The Good, the Bad & the Ugly
The Good – The Stock Market
After three months of selling, stocks have finally broken out of their downtrend as depicted in the chart below, and risk has once again shifted toward a more neutral stance. They seem keen to “go ahead, make my day” as the all-important 200 day moving average has once again held a test in early May, proving there are buyers stepping in at those levels for entry points. Thus far those buyers have won out as price has respected that key moving average a few times now.
The coast is not all clear, though, as stocks still haven’t proven they can sustain an uptrend. That won’t be proven until $2800 can be regained again. This is identified as obstacle 1. A move above this level will provide the first longer-term trend of higher price highs and higher price lows since January, a bullish development.
If that obstacle can indeed be overcome, then the all time high near $2900 would be next. Overcoming that would point to a test of the round number $3,000 level as the next likely resistance.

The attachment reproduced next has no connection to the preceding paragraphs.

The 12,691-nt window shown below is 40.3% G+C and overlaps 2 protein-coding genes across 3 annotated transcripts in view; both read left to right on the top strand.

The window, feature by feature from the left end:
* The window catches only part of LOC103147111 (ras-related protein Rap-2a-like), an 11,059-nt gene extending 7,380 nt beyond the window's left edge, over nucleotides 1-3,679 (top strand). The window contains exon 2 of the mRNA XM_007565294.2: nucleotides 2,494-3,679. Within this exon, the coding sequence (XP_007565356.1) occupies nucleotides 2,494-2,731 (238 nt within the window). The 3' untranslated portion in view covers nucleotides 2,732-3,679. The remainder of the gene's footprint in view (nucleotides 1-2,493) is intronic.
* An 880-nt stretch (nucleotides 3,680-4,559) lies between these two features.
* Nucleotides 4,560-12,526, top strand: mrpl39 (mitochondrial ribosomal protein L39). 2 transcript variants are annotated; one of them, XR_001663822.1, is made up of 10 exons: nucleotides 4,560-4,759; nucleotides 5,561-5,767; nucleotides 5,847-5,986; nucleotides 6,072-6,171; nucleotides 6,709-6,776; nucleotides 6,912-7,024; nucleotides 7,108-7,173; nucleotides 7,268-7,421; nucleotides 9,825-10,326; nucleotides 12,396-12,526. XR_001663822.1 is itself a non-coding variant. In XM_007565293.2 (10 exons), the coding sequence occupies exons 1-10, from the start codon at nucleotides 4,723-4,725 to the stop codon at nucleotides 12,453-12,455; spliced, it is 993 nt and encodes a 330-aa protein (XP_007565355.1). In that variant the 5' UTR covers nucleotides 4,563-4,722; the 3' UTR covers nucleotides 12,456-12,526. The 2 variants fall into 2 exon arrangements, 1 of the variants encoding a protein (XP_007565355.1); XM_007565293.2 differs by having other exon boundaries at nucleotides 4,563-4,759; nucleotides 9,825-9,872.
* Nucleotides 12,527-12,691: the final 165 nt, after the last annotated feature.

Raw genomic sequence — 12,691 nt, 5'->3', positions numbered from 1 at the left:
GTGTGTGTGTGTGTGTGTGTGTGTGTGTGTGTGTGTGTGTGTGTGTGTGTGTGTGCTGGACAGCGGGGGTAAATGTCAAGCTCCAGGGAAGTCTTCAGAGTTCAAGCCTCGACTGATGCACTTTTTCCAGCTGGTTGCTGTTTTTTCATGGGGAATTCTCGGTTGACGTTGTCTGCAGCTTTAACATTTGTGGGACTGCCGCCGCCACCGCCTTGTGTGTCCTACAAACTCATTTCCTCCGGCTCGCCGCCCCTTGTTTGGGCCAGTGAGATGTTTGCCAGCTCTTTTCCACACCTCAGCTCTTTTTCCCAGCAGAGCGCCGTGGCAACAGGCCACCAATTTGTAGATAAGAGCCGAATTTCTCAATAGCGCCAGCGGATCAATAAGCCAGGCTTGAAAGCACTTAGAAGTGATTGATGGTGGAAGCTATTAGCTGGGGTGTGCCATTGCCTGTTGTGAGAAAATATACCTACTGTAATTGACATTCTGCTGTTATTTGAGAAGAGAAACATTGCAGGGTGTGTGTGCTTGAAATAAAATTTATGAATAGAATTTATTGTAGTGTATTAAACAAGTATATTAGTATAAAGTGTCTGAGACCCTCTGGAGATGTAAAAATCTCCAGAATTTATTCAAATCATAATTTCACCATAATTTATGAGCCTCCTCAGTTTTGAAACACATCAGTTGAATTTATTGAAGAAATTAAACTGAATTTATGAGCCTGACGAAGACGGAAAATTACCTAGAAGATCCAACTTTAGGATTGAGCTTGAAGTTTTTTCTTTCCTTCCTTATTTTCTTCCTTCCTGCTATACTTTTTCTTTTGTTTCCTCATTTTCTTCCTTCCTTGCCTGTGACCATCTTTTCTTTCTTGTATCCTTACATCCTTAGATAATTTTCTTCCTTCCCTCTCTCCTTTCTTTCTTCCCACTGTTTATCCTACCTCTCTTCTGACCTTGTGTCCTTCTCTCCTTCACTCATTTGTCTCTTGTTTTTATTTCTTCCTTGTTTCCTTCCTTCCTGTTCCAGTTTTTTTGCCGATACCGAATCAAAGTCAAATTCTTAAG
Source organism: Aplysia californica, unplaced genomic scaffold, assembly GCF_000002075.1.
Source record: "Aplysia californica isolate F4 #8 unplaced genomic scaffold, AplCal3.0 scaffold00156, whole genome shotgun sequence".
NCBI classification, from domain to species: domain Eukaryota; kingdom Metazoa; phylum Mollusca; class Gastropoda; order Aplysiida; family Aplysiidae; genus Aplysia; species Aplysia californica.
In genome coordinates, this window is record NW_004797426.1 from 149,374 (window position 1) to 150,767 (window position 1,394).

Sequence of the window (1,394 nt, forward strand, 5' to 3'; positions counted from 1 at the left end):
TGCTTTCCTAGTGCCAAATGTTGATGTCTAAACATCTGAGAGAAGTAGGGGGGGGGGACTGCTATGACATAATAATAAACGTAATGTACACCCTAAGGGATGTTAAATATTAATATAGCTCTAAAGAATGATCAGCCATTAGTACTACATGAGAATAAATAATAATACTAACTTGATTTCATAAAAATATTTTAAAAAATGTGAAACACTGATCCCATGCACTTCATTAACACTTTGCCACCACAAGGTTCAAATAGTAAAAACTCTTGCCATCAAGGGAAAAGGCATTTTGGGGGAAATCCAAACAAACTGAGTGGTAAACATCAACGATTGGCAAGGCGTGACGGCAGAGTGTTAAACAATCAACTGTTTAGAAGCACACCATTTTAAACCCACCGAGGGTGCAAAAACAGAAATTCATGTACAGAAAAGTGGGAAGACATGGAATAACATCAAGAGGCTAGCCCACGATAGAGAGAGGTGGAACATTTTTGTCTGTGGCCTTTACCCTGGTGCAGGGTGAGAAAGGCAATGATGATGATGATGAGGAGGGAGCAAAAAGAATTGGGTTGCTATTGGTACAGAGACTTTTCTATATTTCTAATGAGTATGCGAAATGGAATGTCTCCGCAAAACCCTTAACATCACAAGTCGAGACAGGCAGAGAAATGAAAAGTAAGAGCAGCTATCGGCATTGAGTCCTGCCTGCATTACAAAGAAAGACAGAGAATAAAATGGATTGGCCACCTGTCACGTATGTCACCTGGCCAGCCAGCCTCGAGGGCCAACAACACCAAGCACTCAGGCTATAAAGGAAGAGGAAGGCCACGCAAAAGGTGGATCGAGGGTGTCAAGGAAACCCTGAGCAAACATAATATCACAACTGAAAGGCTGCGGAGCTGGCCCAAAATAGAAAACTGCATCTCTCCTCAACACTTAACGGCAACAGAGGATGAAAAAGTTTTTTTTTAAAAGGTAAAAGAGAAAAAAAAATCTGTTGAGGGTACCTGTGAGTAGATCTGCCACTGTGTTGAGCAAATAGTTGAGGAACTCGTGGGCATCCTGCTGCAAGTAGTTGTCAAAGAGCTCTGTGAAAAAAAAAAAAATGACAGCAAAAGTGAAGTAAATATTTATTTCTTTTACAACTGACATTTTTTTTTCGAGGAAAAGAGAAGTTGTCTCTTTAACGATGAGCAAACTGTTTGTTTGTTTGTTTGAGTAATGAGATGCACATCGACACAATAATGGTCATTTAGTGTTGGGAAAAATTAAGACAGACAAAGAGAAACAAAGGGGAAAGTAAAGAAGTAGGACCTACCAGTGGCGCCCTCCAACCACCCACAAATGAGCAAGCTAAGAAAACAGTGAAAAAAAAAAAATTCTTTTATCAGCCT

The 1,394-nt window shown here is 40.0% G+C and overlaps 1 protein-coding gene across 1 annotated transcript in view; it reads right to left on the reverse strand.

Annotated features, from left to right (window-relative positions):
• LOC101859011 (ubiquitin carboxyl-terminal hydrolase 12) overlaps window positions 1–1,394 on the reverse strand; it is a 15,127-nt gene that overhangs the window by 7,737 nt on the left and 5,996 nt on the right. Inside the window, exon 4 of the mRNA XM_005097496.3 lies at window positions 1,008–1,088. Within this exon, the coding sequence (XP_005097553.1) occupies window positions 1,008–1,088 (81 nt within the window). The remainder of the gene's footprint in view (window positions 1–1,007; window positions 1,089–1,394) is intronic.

The Bad – Volatility
“Now you’ve got to ask yourself one question, Do I feel Lucky?…Well, do ya, punk?” There have been almost as many 1% up and down days thus far in 2018 than the last two years combined. Contrast this to 2017, when the number was at a 20 year low, with only 3 sessions posting a close more than 1% up or 1% down.
The chart below puts this into historical perspective. Volatility certainly is back as stocks have been running The Gauntlet, and there are a number of takeaways from this reality.
First, the extremely low volatility in 2017 was certainly an anomaly of sorts. Indeed it saw the lowest volatility of the past 20 years, however, not far behind is 2006 and 2007 with just 10 days of greater than a 1% move. This taken in isolation could suggest that the kind of low volatility seen in 2006, 2007, and 2017 is the kind that precedes major market tops, as 2006 and 2007 did. There is definitely a “complacency” associated with market tops, and low volatility may be one way to identify it.
Second, there is a pretty clear cyclicality to volatility as depicted by the orange curves. After peaking in 2003, volatility subsided through 2007, when it spiked again. By 2011 volatility was low again, until 2015. This could be thought of as the volatility cycle being similar to the business cycle, or economic cycle, or ultimately the stock market’s cycles.